Warrior Spirit

Oxford College tennis coach Pernilla Hardin was given weeks to live in August 2020. She believes her decision to ‘trust the Lord completely’ resulted in a supernatural turnaround during a second battle with ovarian cancer.

by Gabriel Stovall

August 3, 2020 was supposed to be the beginning of the end. That was the day Oxford College at Emory University tennis coach Pernilla Hardin settled in at her home with the caregivers from Longleaf Hospice in Covington. She was immediately struck by a tangible sense of what it was supposed to mean. 

As the arrangements were being made, her doctor gave a soft benediction she really did not need to hear to understand her fate. “Mrs. Hardin, we can’t cure you,” he said. “The only way that happens is if the guy upstairs intervenes.” It was a most profound moment. “I knew what that meant,” Hardin said. “Hospice is there to make you comfortable to die.”

Ovarian cancer—the same form of the disease she had beaten into remission before—had returned to Hardin’s body. Some five years and about a half dozen more national championships after her initial battle, the coach was about to face a much bigger challenge. Hardin in 2015 had several surgeries to remove softball- and soccer ball-sized tumors from her stomach, in addition to a full hysterectomy. Near the end of October in 2018, the cancer returned, and she underwent chemotherapy from around Thanksgiving until March 2020. 

“They say that the big thing with ovarian cancer is if it comes back, it comes back so much harder,” Hardin said. “It isn’t a good thing.” Indeed, the cancer and the chemotherapy made for a devastating 1–2 punch that did its best to take her out. “It was the Rubraca inhibitor,” she said. “It was horrible, and it knocked the heck out of me.” 

“I had all this morphine to take for pain, and I never had to use it. When I told the doctor that I had no pain anymore, he told me, ‘Well, God must really be helping you.’”

Oxford College tennis coach Pernilla Hardin

It was at that time that Hardin started to entertain the idea that the healing for which she had been praying was going to take place in the hereafter. It was also at that time that she decided to place her full trust in God. After a January 2020 doctor’s appointment, Hardin was informed that she had 13 tumors. In April, with the COVID-19 pandemic underway, she leveled with her husband Robert.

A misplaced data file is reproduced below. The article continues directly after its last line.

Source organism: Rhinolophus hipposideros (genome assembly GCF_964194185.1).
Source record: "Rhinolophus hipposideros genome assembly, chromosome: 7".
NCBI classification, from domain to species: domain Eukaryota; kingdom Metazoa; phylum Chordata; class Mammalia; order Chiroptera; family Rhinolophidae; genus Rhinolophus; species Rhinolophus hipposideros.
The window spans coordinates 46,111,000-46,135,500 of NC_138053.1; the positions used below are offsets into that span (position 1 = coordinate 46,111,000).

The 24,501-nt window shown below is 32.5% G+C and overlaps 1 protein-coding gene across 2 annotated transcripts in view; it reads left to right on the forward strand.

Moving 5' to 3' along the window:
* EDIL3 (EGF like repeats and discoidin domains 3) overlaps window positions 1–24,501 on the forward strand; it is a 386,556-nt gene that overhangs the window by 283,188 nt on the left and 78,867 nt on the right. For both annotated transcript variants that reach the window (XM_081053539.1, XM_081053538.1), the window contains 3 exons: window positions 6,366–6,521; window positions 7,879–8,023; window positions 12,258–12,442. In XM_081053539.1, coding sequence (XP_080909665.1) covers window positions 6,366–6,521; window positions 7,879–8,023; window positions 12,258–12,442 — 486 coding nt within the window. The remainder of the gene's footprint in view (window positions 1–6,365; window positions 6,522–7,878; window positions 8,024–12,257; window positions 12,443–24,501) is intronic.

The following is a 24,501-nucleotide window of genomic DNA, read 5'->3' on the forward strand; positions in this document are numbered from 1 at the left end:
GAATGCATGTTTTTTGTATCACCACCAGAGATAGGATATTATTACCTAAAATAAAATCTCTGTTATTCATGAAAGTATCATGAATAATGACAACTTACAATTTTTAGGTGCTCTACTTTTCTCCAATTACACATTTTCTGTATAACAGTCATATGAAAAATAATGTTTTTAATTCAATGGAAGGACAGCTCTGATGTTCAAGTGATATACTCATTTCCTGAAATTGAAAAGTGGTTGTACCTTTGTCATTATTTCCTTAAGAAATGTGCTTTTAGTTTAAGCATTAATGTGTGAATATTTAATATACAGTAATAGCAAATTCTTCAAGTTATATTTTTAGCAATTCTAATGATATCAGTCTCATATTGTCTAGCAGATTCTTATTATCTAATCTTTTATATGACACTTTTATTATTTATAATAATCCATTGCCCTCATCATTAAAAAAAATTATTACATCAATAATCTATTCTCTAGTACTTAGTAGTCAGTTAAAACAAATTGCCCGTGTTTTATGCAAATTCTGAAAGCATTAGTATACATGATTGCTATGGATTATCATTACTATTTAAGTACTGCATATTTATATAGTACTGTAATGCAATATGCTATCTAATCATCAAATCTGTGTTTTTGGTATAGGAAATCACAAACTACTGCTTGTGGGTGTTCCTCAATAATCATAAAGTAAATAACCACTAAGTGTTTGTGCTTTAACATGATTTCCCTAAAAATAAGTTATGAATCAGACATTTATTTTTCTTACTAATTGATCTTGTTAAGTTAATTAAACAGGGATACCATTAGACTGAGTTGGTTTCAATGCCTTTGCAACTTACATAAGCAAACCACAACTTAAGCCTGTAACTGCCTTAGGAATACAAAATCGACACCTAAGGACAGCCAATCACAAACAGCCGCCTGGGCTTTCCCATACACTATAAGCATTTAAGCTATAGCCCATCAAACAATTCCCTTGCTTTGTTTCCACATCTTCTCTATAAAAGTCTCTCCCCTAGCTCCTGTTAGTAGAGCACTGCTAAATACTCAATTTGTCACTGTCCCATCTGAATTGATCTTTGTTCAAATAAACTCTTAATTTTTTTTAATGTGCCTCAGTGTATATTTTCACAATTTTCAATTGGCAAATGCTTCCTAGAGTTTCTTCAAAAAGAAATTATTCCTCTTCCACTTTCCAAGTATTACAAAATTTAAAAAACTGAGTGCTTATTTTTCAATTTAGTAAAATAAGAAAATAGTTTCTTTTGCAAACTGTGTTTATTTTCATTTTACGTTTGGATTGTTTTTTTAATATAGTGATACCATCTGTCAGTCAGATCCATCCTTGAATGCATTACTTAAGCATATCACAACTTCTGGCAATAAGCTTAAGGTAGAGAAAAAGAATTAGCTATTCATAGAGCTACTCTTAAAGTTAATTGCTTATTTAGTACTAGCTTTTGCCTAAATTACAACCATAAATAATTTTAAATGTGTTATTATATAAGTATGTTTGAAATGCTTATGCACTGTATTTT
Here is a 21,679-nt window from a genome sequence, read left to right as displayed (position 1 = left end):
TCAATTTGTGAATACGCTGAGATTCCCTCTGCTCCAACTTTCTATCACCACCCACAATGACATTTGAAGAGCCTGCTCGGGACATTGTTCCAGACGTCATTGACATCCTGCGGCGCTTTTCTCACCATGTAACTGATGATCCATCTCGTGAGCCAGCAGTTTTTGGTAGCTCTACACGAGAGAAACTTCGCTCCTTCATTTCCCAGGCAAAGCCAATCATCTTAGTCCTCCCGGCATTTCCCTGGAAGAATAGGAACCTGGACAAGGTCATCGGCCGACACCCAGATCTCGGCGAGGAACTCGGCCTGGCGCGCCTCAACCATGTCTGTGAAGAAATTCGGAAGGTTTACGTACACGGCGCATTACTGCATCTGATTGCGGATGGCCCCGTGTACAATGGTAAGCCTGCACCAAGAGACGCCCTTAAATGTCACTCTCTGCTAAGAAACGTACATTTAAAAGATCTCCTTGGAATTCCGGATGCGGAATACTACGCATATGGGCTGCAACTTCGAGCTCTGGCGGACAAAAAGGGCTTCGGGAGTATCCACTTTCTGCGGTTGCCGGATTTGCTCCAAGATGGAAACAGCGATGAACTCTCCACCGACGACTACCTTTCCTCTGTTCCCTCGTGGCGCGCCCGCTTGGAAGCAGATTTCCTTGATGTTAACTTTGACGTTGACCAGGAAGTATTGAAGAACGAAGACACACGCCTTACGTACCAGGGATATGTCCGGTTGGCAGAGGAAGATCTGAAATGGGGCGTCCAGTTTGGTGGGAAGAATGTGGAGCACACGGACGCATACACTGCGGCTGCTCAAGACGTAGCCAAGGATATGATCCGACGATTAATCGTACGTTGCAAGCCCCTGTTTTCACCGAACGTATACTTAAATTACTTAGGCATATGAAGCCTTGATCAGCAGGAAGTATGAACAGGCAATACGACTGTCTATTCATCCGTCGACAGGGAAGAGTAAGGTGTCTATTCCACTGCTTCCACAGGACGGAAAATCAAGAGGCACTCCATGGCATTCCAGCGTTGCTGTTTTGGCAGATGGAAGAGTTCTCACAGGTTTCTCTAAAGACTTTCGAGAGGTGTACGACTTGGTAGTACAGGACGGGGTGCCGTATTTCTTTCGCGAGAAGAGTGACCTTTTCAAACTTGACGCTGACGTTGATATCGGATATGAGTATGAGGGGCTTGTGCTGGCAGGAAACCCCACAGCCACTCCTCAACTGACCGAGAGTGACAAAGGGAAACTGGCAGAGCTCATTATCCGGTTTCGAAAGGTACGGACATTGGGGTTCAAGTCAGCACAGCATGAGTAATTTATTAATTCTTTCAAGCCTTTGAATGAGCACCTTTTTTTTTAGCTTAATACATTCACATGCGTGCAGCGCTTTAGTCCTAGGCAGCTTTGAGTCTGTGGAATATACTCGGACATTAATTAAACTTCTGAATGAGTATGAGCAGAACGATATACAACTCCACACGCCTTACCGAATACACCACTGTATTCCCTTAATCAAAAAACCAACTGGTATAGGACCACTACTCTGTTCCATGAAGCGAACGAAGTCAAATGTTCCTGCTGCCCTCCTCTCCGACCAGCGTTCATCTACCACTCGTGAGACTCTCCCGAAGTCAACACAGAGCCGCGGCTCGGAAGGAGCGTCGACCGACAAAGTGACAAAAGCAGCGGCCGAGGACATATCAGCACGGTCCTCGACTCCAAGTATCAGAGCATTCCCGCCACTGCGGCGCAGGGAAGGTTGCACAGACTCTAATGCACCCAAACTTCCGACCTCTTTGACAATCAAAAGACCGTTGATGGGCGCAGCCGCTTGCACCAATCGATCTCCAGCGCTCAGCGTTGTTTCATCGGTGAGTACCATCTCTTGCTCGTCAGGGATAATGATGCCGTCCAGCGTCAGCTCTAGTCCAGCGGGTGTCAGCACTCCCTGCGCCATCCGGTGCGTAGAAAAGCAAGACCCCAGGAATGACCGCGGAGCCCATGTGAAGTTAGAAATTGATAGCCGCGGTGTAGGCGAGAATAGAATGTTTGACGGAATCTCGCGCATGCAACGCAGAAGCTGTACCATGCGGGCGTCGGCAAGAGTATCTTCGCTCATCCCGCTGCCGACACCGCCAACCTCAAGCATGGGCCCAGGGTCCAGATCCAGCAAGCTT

“I realized the doctors couldn’t cure me,” Hardin said. “When the pandemic started, I was still trying to take the chemo, but it wasn’t working. I was feeling horrible. The pain level was steadily increasing, and I was spiraling downhill pretty quickly. It was somewhere in April when I looked at Rob and said, ‘This is not working. I just need to go ahead and trust the Lord completely.’” 

It meant backing away from the treatment that seemed to make her feel worse than the disease. While the decision to do so did not improve her physical condition initially, Hardin admits she experienced much more peace about the situation.

“Things started getting really bad in June,” she said. “Rob didn’t think I was going to make it.”

Hardin was born in Hudiksvall, Sweden, where her daughter and 90-year-old mother still live. The daughter was at first hesitant to travel to the United States due to the risks and inconveniences associated with the pandemic. However, when Rob broke the news to the family that doctors were discussing feeding tubes and hospice care, the decision to visit her mother as she approached her last days became much easier. By that time, Hardin had grown tired of the pain and Rob had grown weary of watching his beloved wife waste away.

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“I remember around that time they were telling us that she had about two, maybe three weeks left,” he said. “At that point, it really was about just trying to make her comfortable and me starting to think about how I was going to get through Thanksgiving and Christmas and all those moments without her.”